New Chinese map adds to India’s embarrassment ahead of G20 summit
New maps released by China show Arunachal Pradesh and Aksai Chin as part of its territory. Coming ahead of the G20 summit and days after the BRICS summit, it has set tongues wagging
There are no changes in the map that China released on Monday from the previous year. The 2023 map once again shows Aksai Chin, which home minister Amit Shah had famously announced would be wrested back from China, and Arunachal Pradesh as Chinese territory.
China has stuck to its old position. It protests every time the Dalai Lama visits Arunachal Pradesh. It had also protested when Arunachal Pradesh hosted a meeting related to the G20 summit earlier this year. Thus, there are no surprises there.
But the new map, released days before the G20 summit in New Delhi on September 9-10, 2023, which Xi Jin Ping is expected to attend, and days after the BRICS summit in South Africa, where China and Russia dominated the show, has come at an embarrassing time for the Narendra Modi government.
At the BRICS summit last week, China claimed that Xi Jin Ping had held talks with the Indian Prime Minister Narendra Modi at the latter’s request. In a readout on the conversation between the two leaders, the Chinese foreign ministry said President Xi Jinping conveyed to PM Modi that both sides should "bear in mind" the "overall interests" of the ties and "properly" handle the border issue.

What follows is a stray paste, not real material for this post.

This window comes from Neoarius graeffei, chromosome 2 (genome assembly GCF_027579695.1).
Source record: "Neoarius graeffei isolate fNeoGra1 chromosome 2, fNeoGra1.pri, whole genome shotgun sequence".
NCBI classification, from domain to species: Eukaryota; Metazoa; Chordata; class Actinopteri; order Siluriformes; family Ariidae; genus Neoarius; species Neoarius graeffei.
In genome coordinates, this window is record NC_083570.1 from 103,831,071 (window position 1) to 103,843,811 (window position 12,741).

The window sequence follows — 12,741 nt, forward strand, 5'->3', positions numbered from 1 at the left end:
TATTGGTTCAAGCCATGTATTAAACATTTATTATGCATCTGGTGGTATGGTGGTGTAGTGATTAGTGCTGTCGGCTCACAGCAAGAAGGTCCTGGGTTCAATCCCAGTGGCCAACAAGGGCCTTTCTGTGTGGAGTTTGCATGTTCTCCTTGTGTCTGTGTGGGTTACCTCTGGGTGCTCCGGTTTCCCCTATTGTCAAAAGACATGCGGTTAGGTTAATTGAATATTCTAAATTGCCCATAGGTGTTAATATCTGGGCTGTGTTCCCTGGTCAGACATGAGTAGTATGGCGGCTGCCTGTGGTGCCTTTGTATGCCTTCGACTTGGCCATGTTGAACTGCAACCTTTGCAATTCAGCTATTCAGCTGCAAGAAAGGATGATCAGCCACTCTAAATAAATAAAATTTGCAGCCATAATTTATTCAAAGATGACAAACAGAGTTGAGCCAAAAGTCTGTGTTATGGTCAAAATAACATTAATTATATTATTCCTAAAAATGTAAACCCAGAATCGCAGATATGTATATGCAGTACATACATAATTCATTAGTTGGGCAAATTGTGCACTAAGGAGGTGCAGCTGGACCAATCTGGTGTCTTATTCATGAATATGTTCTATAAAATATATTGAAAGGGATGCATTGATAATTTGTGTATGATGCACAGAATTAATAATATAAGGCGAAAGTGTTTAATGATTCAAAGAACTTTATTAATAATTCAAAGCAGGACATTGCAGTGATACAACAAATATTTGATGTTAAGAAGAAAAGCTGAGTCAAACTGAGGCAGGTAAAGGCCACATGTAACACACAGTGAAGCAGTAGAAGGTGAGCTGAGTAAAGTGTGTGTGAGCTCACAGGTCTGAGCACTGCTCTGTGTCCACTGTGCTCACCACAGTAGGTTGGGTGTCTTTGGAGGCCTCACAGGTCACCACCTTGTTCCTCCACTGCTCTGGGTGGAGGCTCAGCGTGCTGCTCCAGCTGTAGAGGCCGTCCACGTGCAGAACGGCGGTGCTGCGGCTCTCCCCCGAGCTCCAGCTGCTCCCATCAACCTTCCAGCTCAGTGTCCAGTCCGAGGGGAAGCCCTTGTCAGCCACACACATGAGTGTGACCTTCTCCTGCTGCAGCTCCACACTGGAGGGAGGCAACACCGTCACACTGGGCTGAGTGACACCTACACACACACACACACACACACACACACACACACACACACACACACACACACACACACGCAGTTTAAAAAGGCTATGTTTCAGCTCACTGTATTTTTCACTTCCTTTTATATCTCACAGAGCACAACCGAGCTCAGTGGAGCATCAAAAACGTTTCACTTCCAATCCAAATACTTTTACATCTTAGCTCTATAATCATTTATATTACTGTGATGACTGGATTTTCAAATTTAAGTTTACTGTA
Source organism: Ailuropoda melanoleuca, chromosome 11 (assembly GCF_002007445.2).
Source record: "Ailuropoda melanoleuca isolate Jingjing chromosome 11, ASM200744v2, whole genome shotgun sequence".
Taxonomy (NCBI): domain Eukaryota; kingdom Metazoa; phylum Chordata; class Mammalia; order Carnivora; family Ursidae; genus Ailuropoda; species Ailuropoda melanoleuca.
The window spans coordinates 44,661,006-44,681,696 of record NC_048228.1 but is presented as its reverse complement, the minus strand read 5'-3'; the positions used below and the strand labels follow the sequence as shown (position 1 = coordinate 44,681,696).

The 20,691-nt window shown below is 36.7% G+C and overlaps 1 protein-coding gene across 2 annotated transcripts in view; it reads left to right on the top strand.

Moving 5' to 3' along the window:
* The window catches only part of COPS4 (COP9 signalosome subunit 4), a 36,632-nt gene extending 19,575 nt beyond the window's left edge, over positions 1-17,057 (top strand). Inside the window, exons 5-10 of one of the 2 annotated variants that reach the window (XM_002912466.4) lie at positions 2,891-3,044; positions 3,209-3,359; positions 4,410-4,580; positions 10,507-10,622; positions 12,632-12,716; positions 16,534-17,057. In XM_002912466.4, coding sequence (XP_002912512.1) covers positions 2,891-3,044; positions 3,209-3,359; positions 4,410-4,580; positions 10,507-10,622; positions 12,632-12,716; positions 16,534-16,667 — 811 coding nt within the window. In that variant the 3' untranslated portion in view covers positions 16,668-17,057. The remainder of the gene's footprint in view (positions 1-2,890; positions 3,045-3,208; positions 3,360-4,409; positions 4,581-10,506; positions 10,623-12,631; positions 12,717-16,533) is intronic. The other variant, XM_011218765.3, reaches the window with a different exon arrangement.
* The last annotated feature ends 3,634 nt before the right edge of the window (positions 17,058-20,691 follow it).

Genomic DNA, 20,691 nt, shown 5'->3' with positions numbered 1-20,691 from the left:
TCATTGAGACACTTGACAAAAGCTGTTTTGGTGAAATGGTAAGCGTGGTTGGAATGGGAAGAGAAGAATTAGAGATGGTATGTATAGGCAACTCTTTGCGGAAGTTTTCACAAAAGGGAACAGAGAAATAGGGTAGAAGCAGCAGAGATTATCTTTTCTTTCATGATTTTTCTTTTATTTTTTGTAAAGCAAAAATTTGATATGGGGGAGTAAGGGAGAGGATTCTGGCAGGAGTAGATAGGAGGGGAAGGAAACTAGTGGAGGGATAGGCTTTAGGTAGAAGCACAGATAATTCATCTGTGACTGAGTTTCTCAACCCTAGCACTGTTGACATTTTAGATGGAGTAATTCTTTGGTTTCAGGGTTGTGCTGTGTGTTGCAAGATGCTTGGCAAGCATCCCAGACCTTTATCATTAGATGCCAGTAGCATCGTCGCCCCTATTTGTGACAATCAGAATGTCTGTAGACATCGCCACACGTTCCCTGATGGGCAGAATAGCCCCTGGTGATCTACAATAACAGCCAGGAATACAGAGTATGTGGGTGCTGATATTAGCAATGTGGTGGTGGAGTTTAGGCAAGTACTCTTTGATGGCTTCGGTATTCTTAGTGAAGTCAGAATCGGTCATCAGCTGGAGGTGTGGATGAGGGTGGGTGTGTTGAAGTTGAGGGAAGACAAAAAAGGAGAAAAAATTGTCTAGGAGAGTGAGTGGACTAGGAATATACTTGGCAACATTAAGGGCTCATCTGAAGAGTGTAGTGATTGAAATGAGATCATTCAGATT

Hours after Beijing's statement on Modi-Xi conversation claimed it was held at the Indian side's request, Indian sources said there was a "pending request" from the Chinese side for a bilateral meeting, suggesting that New Delhi has not heeded to it. "The two leaders, however, had an informal conversation in the leaders' lounge during the BRICS summit," one of the sources added.
A video clip doing the rounds on social media, which shows Xi Jin Ping and other BRICS leaders seated, while the Indian PM is seen standing, has also embarrassed the Indians.
The mural-map in the new parliament building that showed the country’s borders stretching from Pakistan in the west to Bangladesh in the east, gobbling up Nepal and Bhutan, had caused a furore in the neighbourhood. Parliamentary Affairs Minister Pralhad Joshi, had posted a photo of the map on X and said, “The resolve is clear—Akhand Bharat.” In a damage control exercise, the ministry of External Affairs said the mural did not depict Akhand Bharat but “the spread of the Ashokan empire.” But the damage was done and reinforced China’s claims about India’s ‘expansionist’ designs.
The latest map follows Beijing announcing that it would “standardise” the names of 11 places in Arunachal Pradesh, including a town close to the Arunachal Pradesh capital of Itanagar.